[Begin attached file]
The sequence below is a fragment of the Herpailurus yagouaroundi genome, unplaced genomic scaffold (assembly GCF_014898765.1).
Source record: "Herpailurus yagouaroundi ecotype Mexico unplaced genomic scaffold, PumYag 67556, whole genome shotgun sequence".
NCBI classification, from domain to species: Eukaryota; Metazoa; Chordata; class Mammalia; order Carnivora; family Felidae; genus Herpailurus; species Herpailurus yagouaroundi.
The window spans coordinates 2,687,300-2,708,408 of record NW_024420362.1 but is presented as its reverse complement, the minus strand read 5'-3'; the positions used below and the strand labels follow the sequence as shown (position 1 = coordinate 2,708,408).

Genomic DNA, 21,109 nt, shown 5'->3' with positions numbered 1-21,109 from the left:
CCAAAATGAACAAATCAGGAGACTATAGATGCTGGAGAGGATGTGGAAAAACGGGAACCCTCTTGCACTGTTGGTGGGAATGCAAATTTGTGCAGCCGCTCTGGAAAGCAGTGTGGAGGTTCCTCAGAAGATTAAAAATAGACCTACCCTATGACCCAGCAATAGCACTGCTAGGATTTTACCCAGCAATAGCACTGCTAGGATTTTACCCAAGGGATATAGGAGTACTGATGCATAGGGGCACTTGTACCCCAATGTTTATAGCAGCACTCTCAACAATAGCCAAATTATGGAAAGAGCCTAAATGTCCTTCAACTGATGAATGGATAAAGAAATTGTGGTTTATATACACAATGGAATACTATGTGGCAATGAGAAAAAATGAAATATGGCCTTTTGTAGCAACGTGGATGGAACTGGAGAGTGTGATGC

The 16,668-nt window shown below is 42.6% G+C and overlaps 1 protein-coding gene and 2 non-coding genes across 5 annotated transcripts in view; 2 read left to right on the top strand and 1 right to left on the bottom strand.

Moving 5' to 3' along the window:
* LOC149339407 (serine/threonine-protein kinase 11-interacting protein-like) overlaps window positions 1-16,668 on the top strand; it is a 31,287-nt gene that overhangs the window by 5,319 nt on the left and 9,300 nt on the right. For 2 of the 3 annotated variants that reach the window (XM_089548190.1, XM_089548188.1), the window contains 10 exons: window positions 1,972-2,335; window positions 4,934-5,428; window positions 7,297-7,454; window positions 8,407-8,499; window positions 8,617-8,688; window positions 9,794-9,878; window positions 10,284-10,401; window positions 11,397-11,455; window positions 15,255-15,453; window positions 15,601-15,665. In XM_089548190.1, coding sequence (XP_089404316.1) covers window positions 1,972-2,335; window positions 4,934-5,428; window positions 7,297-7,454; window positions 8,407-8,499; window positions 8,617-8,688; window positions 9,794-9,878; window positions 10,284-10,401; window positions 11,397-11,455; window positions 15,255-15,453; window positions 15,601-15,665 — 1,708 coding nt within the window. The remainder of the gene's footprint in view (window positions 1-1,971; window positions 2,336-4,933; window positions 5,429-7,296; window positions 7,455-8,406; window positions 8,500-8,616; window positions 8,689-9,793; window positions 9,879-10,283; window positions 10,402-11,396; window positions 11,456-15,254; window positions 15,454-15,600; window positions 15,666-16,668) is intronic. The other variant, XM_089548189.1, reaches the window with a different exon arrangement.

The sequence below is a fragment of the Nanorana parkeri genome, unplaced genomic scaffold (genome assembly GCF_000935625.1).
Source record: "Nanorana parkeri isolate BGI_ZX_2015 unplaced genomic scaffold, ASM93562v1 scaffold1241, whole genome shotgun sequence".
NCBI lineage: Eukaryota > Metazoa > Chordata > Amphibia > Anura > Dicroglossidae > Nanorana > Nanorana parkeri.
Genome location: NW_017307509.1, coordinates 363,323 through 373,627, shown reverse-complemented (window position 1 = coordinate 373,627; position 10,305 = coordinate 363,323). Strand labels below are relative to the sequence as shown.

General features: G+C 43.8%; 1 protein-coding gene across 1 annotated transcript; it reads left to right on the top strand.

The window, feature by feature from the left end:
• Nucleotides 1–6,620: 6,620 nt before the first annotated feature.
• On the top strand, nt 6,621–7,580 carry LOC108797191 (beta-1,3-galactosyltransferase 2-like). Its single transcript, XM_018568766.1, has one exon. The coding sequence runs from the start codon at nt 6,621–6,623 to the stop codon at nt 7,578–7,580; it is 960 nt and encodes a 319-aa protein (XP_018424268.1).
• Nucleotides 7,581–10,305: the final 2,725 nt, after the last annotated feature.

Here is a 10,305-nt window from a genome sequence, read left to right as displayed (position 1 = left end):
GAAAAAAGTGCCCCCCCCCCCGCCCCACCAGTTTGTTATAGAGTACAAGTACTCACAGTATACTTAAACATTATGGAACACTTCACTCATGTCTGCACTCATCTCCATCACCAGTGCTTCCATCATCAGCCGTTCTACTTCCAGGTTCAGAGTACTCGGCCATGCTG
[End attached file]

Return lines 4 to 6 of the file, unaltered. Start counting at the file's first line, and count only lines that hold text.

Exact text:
The window spans coordinates 2,687,300-2,708,408 of record NW_024420362.1 but is presented as its reverse complement, the minus strand read 5'-3'; the positions used below and the strand labels follow the sequence as shown (position 1 = coordinate 2,708,408).

Genomic DNA, 21,109 nt, shown 5'->3' with positions numbered 1-21,109 from the left:
CCAAAATGAACAAATCAGGAGACTATAGATGCTGGAGAGGATGTGGAAAAACGGGAACCCTCTTGCACTGTTGGTGGGAATGCAAATTTGTGCAGCCGCTCTGGAAAGCAGTGTGGAGGTTCCTCAGAAGATTAAAAATAGACCTACCCTATGACCCAGCAATAGCACTGCTAGGATTTTACCCAGCAATAGCACTGCTAGGATTTTACCCAAGGGATATAGGAGTACTGATGCATAGGGGCACTTGTACCCCAATGTTTATAGCAGCACTCTCAACAATAGCCAAATTATGGAAAGAGCCTAAATGTCCTTCAACTGATGAATGGATAAAGAAATTGTGGTTTATATACACAATGGAATACTATGTGGCAATGAGAAAAAATGAAATATGGCCTTTTGTAGCAACGTGGATGGAACTGGAGAGTGTGATGC